|I don't see no castle!|
But back then was about freedom and chaos. And with an accordion, you’d be surprised about how much easier couchsurfing is. When you’re just a bloke, couchsurfing can be terribly hard. Most women prefer women guests because couchsurfing men are usually on it for sexsurfing, whereas most men just wanted women, because – bet you can’t complete that sentence. But when you’re not a normal bloke, but you’re a bloke with an accordion, things change entirely. Suddenly a new world opens up to you. Both men and women become intrigued, they thing, “Who the hell is this American traveling around with an accordion?! I swear, the CIA or the FSB or whatever spy agency would do a lot of good by investing in some accordions. They can get you anywhere and keep you going for however long. Especially in those days.
It started with couchsurfing. My first request was the golden request. There was Jitka, a student at Charles University, shortish with glasses. Real sweet and living in a flat with six other girls and a guy who slept in the kitchen. An accordion could do worse. Though it meant I ended up sleeping on a small mattress on the floor of one of their rooms, where two of the girls were living. Then once the kitchen man went away for the weekend, I took his spot. The group were environmentalists, vegans, and bicyclists and they complained about all facets of Czech life. There are no vegan restaurants! No bicycle lanes! No nothing. But since I’ve been back, they seem to have been hard at work. There are now lots of vegan restaurants – Plevel and Loving Hut to name a few. As for bicycle lanes – Prague remains to be a not so bicycle friendly town. There are one or two lanes, but the real problem is that the city is so hilly and that the roads are narrow enough as they are and there tend to be a million tourists on any given road. Anyway, trams are cheap, so what’s the point of bicycle?
|A view of Vysehrad, Prague's real castle|
While I was staying with the girls, they had a party on the theme of making cities more progressive and we watched a video on the public transit success of Bogota with lots of interviews with the then mayor. After the video, I took my accordion and we went for a midnight jaunt down the main street, Legerova, and across Nuselsky Most (Nusle Bridge) to Vysehrad. What’s weird is that I haven’t been back to Vysrehrad since – not for the entire year and a half that I’ve been living here. The place was beautiful and pristine on that cold, December night. Lamps were lit all up and down the walkways on the ramparts. You see, Vysehrad long ago was the first castle of Prague – according to locals, not according to history – built sometime before the 900s and where the first ideas of building “The Castle” were hashed out. Though the real thing is, is that Prague Castle – “the Castle” – hardly even looks like a castle. Vysehrad, for all you castle mongers out there, looks like a real castle. It’s got all the steep rock walls, the ramparts, ruins, and old stuff. The oldest building in all of Prague is in Vysehrad, the 11th century Rotunda of St. Martin. Someone took off their rucksack and handed out the beers and I started cranking up the squeeze box, singing my small collection of tunes that I knew back then. Let’s leave that to say that walking back was a lot more difficult than walking there.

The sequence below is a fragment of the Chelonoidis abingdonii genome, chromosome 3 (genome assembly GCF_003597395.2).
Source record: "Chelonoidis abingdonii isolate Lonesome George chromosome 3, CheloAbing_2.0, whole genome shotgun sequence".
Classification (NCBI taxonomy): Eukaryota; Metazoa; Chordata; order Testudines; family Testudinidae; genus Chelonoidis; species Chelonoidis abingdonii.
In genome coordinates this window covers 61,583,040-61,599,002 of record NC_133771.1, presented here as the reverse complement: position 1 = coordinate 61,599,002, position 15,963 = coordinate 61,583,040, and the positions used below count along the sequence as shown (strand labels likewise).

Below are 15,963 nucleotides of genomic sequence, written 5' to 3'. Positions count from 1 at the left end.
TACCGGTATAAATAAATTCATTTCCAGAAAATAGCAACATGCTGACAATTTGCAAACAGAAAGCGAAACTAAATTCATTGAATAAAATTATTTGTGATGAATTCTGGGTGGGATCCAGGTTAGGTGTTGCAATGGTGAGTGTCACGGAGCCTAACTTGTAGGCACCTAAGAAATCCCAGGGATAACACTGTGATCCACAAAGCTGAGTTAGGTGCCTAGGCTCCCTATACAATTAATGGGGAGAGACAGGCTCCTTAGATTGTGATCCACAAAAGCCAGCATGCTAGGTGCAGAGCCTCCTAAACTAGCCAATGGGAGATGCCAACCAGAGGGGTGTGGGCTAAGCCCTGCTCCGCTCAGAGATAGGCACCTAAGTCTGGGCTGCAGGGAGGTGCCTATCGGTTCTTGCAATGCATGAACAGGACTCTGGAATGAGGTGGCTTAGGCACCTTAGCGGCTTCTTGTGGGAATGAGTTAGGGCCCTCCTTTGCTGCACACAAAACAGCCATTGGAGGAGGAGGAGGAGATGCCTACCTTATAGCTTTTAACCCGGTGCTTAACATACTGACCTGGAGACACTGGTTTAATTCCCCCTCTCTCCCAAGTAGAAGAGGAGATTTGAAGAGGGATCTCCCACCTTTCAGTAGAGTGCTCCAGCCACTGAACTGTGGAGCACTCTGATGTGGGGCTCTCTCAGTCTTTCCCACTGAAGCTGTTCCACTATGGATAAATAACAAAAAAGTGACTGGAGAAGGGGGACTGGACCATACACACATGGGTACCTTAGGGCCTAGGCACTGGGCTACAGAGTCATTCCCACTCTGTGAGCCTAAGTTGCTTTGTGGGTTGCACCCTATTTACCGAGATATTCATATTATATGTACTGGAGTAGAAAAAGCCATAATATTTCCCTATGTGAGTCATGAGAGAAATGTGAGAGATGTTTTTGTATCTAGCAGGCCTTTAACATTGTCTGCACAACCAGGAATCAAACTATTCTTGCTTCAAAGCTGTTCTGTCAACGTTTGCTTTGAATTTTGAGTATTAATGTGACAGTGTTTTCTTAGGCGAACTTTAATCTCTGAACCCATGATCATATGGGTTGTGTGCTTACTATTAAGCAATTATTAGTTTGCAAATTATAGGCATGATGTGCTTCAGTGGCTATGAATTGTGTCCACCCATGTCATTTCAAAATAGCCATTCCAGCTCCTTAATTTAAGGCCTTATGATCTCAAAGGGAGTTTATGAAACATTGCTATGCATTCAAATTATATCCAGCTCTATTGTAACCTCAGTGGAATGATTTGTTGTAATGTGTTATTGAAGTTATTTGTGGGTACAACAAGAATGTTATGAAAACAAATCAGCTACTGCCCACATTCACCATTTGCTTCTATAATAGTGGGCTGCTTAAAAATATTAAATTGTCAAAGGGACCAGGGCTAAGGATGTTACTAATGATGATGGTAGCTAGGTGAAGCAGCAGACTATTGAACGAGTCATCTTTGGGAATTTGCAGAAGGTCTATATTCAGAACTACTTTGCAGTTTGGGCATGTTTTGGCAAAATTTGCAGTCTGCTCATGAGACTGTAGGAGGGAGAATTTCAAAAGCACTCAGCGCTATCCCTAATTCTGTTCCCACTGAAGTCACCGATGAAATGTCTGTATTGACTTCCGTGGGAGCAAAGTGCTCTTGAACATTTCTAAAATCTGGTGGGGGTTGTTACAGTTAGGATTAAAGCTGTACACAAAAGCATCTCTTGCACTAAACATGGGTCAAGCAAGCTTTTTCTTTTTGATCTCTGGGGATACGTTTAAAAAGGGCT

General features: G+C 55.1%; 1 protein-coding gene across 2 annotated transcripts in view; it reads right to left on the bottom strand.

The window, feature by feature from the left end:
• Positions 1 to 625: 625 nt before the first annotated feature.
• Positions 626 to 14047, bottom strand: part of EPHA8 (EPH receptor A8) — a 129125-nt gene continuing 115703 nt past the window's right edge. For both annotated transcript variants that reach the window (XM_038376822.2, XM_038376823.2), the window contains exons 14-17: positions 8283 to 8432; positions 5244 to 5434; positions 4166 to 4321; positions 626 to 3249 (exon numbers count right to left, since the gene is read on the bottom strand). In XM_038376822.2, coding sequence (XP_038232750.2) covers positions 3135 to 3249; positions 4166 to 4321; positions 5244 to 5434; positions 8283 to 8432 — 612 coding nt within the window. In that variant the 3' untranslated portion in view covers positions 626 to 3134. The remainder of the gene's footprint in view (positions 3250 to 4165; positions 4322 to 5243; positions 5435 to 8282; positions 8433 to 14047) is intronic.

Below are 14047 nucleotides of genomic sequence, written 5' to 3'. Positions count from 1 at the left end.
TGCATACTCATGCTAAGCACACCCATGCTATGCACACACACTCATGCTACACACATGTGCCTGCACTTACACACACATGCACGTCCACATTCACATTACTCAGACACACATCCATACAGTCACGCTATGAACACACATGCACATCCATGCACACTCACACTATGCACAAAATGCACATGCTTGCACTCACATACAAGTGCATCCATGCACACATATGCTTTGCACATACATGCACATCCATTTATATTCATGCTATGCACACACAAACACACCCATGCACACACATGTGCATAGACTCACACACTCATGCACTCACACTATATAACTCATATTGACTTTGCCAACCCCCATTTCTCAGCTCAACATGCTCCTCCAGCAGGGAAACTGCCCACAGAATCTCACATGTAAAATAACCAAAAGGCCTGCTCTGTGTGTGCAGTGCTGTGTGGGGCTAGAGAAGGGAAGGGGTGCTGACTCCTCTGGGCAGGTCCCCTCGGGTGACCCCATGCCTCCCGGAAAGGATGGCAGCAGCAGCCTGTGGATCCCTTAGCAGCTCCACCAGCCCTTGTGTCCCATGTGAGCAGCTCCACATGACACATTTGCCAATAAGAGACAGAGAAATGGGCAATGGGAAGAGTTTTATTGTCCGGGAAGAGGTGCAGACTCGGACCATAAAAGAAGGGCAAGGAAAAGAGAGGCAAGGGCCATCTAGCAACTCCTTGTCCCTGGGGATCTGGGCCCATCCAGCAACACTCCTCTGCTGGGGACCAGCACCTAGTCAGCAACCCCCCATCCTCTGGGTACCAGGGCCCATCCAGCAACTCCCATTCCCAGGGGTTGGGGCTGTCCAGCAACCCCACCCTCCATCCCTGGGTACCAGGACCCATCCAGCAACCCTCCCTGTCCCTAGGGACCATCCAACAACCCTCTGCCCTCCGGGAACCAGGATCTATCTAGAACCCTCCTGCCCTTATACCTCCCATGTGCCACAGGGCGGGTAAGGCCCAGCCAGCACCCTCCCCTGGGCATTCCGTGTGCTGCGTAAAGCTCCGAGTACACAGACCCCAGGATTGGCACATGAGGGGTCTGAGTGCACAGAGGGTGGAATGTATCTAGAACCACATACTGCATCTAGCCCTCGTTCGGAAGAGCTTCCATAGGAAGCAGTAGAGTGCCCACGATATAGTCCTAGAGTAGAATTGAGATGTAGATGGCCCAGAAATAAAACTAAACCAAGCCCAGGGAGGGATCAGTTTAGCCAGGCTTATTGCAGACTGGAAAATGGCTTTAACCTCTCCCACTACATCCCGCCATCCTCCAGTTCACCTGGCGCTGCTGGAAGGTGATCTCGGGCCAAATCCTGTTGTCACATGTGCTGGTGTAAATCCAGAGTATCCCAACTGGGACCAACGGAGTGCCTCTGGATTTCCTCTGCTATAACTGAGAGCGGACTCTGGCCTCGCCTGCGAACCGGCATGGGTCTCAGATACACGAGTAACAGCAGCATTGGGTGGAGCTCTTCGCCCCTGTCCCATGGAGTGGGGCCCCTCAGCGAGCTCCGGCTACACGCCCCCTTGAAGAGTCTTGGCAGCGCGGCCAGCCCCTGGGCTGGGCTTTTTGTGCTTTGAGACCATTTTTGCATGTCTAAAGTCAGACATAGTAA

|The mirror maze on Petrin|
I was convinced now to see a castle. The Castle. If Vysehrad was that awesome, then the Castle must really be something, especially with how Jitka and the other Czech girls were going on about it. So the next day I set off on my own, finding my way to a bridge and looking out. They had pointed in this direction, hadn’t they? Where was it! I saw a big Gothic church on the hill, lots of spires, lines of beautiful buildings. But no castle! But maybe up on that huge hill, with the wall going down it, maybe there was a castle there? So I walked up the hill, Petrin Hill, and found myself in a weird grove with a very unique, three spired Orthodox Church – the Carpathian Ruthenian Church of Saint Michael the Archangel. The small wooden church was completely out of place to Prague, and historically, it is. It was originally located in Carpathian Ruthenia, in today’s Ukraine, and was brought over in 1929 to celebrate the 10-year anniversary of the Czechoslovak annexation of that territory. Also on the top of the hill is a weird mirror maze – which isn’t so much a mirror maze, but a mirror tunnel with a painting and cannon in it.
|Oh! That castle!|
From there, I found an amazing overlook over the city – you could see the entire expanse of the old town, from the Castle to Charles Bridge, to Our Lady on the Tyn. Wait. Rewind. Castle? On the hill I asked someone where the Castle was and they pointed to the hilltop with the giant church. “That’s the Castle?” Being an American, and having lived in Georgia – the country not the state – for such a long time, I was used to big stone fortress structures, this was more of a sprawling palatial complex. To be fair, there are parts of it that look more like the traditional castle, especially the side closest to the river and facing the Belvedere Garden. But when walking through it, the place is just so massive that it doesn’t really feel like a castle so much. Originally, it was the stereotypical fortress style, a bit over 200 years ago, except Marie Teresa had decided to redesign the place in the high Baroque style, and ever since then, the castle has never been the same.